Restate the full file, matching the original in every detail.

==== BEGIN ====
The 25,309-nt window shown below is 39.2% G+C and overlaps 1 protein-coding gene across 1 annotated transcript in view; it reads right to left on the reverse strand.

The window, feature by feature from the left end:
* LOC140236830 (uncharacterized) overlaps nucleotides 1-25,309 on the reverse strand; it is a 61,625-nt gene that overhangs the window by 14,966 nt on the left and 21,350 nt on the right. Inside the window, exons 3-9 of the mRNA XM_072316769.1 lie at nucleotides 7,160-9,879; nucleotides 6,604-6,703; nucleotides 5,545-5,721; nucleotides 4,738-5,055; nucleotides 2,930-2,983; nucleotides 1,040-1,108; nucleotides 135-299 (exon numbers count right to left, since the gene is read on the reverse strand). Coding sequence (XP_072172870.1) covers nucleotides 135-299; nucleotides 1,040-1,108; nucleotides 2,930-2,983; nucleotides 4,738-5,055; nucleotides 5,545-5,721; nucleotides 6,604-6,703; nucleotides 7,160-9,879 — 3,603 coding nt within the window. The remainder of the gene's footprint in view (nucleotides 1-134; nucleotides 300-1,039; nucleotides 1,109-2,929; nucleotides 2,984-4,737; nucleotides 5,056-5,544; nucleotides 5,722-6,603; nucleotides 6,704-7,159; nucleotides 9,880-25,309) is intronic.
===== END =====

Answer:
The 25,309-nt window shown below is 39.2% G+C and overlaps 1 protein-coding gene across 1 annotated transcript in view; it reads right to left on the reverse strand.

The window, feature by feature from the left end:
* LOC140236830 (uncharacterized) overlaps nucleotides 1-25,309 on the reverse strand; it is a 61,625-nt gene that overhangs the window by 14,966 nt on the left and 21,350 nt on the right. Inside the window, exons 3-9 of the mRNA XM_072316769.1 lie at nucleotides 7,160-9,879; nucleotides 6,604-6,703; nucleotides 5,545-5,721; nucleotides 4,738-5,055; nucleotides 2,930-2,983; nucleotides 1,040-1,108; nucleotides 135-299 (exon numbers count right to left, since the gene is read on the reverse strand). Coding sequence (XP_072172870.1) covers nucleotides 135-299; nucleotides 1,040-1,108; nucleotides 2,930-2,983; nucleotides 4,738-5,055; nucleotides 5,545-5,721; nucleotides 6,604-6,703; nucleotides 7,160-9,879 — 3,603 coding nt within the window. The remainder of the gene's footprint in view (nucleotides 1-134; nucleotides 300-1,039; nucleotides 1,109-2,929; nucleotides 2,984-4,737; nucleotides 5,056-5,544; nucleotides 5,722-6,603; nucleotides 6,704-7,159; nucleotides 9,880-25,309) is intronic.